Examination of Witnesses (Questions 40
MONDAY 14 JANUARY 2002
40. Mr Crisp, I wanted to ask you about the
Report but there are a couple of questions I would like to ask
you first. In my area in Norfolk, we have just had the new Norfolk
and Norwich Hospital opened, one of the biggest hospitals in the
country. Could you tell us, because there are a lot of people
in Norfolk who want to know the answer to this question, how could
the NHS allow one of the largest hospitals in the country to be
built without a road to get to it?
(Mr Crisp) I am not sure that that is what this Committee
meeting is about and certainly I have not briefed myself
41. I just wanted to ask you that question first.
It seems to me that if you were the Chief Executive of Tesco's
and you were building a new supermarket, you would want to be
sure that the customers were able to get to your new supermarket.
(Mr Crisp) I am sure that we can provide you with
a perfectly reasonable answer to that through the normal channels
but I am not in a position to say today.
Chairman: Let's get back on the straight and
42. It is a matter of great interest to everybody
in Norfolk because nobody understands how it could have happened.
I will come on to the Report but, first, do you agree with Stuart
Emslie's assessment of the amount of fraud going on in the NHS?
(Mr Crisp) Once again you are referring to something
that is not in front of me, but I think you are referring to a
newspaper article reporting comments made by Stuart Emslie at
a private seminar about the maximum potential losses that might
be happening if all of these things were going wrong. Is that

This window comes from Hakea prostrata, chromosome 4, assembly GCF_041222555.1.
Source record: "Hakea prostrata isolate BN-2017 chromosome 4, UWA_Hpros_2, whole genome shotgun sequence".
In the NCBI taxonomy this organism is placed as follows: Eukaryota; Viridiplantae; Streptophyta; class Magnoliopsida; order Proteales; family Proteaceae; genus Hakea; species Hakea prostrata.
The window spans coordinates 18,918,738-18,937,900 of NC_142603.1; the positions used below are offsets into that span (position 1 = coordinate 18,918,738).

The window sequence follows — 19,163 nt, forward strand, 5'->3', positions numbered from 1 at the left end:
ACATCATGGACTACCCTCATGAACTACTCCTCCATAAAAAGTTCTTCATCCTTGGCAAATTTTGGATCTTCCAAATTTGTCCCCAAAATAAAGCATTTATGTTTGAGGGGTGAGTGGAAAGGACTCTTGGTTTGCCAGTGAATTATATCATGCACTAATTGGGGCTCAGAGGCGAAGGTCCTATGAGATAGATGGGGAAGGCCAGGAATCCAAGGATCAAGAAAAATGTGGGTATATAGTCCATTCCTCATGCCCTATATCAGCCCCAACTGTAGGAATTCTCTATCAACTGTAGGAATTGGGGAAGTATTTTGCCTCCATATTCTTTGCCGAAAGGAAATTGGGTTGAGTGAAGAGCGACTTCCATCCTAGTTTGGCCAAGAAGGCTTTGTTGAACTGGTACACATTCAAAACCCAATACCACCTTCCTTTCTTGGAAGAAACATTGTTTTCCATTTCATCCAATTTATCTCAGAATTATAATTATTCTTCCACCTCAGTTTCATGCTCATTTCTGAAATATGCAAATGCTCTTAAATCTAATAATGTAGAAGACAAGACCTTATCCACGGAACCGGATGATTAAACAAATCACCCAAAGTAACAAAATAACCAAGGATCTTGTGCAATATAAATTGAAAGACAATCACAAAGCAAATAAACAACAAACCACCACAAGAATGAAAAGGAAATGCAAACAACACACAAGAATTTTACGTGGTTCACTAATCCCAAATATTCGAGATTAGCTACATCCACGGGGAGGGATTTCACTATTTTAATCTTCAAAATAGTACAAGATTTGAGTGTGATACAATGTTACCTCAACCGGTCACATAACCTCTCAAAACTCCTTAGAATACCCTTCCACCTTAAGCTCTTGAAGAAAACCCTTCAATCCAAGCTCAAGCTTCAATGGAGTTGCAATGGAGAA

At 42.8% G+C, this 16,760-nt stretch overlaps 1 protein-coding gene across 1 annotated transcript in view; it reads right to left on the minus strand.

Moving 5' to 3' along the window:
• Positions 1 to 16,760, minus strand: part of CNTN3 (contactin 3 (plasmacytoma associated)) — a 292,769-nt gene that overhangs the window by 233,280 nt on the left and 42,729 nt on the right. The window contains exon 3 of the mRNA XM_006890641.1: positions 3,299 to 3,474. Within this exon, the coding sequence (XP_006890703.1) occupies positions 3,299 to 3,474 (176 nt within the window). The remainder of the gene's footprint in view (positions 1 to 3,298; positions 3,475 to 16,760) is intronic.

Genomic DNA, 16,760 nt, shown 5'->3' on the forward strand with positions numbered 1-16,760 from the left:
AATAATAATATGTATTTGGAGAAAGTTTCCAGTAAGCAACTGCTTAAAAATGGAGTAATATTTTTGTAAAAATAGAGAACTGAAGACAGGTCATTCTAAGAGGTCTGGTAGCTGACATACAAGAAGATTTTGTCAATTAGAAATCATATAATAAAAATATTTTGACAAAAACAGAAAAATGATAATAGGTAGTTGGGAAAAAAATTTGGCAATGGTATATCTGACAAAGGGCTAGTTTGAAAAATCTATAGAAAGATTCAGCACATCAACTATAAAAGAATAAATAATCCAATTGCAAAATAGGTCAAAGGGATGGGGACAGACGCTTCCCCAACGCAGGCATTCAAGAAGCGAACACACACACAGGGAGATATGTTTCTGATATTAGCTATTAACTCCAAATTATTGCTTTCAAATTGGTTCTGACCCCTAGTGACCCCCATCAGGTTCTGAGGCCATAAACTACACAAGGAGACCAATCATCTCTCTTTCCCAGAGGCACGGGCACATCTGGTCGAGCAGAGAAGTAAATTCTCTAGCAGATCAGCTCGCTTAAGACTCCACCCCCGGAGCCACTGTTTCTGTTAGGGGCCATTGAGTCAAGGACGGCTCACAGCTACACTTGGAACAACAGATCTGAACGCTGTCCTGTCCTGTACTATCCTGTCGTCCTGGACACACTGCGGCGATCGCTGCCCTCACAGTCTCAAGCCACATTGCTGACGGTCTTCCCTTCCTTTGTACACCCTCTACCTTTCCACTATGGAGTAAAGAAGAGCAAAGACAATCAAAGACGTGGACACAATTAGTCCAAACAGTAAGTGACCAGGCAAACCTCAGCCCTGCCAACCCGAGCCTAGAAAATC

the one you are talking about? His presentation was that if all
these things are going wrong, then up to a maximum of whatever
the figure was there may be recoverable loss here, not all of
which will be recoverable because nobody should have the illusion
that any organisation operates without losses.
43. He is talking about losses of 16 to 20 per
cent of the budget, £7 to £10 billion. What I am asking
you is do you agree with his estimate?
(Mr Crisp) His presentation was merely saying this
is the sort of potential size, it was not precise, and I therefore
do not have anything to agree or disagree with.
Chairman: Let's stop this now and get back to
44. I would like to turn to page 11 of the Report
and follow up a question Mr Williams asked about confidentiality
clauses and the guidelines which were issued some years after
this Committee said it did not like confidentiality clauses, indeed
it was strongly opposed to them. It says in the Report, to help
you, that the guidance was issued in 1999HSC1999/198 is
the reference on page 11. So I repeat Mr Williams' question, which
you did not answer, why did it take five years to issue the guidance?
(Mr Crisp) Can I ask Mr Foster to reply as he has
the details to hand.
(Mr Foster) We have now had time to check that and,
in fact, the guidance that was issued in 1999 replaced previous
guidance from 1995 which in turn replaced guidance from 1994,
so this was not the first time guidance had been issued but was
simply updating prior information. Can I also say on the subject
of confidentiality that any employing organisation engaged in
potentially serious disciplinary procedures would have to take
external advice to protect itself in future. Whilst, as Mr Crisp
has said, we all accept that there is no room for gagging clauses,
nonetheless there are certain arrangements relating to compromise
agreements which are effectively enabling the body which is charged
with public funds to limit its liabilities in case of potential
future legal action and it is under some circumstances appropriate,
therefore, to limit what might be said so that it could not prejudice